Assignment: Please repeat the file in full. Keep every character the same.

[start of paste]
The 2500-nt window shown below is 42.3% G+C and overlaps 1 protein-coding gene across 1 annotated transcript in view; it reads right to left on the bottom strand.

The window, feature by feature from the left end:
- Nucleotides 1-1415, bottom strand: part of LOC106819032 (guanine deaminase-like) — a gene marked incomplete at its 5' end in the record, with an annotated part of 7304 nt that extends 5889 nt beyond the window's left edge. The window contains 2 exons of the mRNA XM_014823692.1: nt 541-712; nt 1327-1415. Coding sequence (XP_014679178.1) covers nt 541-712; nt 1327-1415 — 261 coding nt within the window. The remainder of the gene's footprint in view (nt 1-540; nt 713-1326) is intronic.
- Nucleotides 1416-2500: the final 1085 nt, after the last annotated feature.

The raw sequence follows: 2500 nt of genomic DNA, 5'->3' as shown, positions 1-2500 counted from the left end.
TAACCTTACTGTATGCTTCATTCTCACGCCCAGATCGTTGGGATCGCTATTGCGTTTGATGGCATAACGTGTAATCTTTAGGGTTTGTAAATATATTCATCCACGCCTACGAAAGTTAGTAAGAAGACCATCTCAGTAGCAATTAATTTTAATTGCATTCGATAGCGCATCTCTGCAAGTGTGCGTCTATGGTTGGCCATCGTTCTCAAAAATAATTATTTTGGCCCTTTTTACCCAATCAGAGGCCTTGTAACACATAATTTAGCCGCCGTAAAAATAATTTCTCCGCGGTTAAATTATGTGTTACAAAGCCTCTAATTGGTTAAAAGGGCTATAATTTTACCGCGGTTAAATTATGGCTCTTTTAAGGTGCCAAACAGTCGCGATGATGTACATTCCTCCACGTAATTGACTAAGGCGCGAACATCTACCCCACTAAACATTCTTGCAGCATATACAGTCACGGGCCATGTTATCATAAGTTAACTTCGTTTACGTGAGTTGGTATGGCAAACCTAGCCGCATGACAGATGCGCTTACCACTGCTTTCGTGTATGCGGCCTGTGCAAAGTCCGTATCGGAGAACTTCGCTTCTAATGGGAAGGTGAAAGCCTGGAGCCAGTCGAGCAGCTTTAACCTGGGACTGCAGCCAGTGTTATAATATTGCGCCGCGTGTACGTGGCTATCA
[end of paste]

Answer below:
The 2500-nt window shown below is 42.3% G+C and overlaps 1 protein-coding gene across 1 annotated transcript in view; it reads right to left on the bottom strand.

The window, feature by feature from the left end:
- Nucleotides 1-1415, bottom strand: part of LOC106819032 (guanine deaminase-like) — a gene marked incomplete at its 5' end in the record, with an annotated part of 7304 nt that extends 5889 nt beyond the window's left edge. The window contains 2 exons of the mRNA XM_014823692.1: nt 541-712; nt 1327-1415. Coding sequence (XP_014679178.1) covers nt 541-712; nt 1327-1415 — 261 coding nt within the window. The remainder of the gene's footprint in view (nt 1-540; nt 713-1326) is intronic.
- Nucleotides 1416-2500: the final 1085 nt, after the last annotated feature.

The raw sequence follows: 2500 nt of genomic DNA, 5'->3' as shown, positions 1-2500 counted from the left end.
TAACCTTACTGTATGCTTCATTCTCACGCCCAGATCGTTGGGATCGCTATTGCGTTTGATGGCATAACGTGTAATCTTTAGGGTTTGTAAATATATTCATCCACGCCTACGAAAGTTAGTAAGAAGACCATCTCAGTAGCAATTAATTTTAATTGCATTCGATAGCGCATCTCTGCAAGTGTGCGTCTATGGTTGGCCATCGTTCTCAAAAATAATTATTTTGGCCCTTTTTACCCAATCAGAGGCCTTGTAACACATAATTTAGCCGCCGTAAAAATAATTTCTCCGCGGTTAAATTATGTGTTACAAAGCCTCTAATTGGTTAAAAGGGCTATAATTTTACCGCGGTTAAATTATGGCTCTTTTAAGGTGCCAAACAGTCGCGATGATGTACATTCCTCCACGTAATTGACTAAGGCGCGAACATCTACCCCACTAAACATTCTTGCAGCATATACAGTCACGGGCCATGTTATCATAAGTTAACTTCGTTTACGTGAGTTGGTATGGCAAACCTAGCCGCATGACAGATGCGCTTACCACTGCTTTCGTGTATGCGGCCTGTGCAAAGTCCGTATCGGAGAACTTCGCTTCTAATGGGAAGGTGAAAGCCTGGAGCCAGTCGAGCAGCTTTAACCTGGGACTGCAGCCAGTGTTATAATATTGCGCCGCGTGTACGTGGCTATCA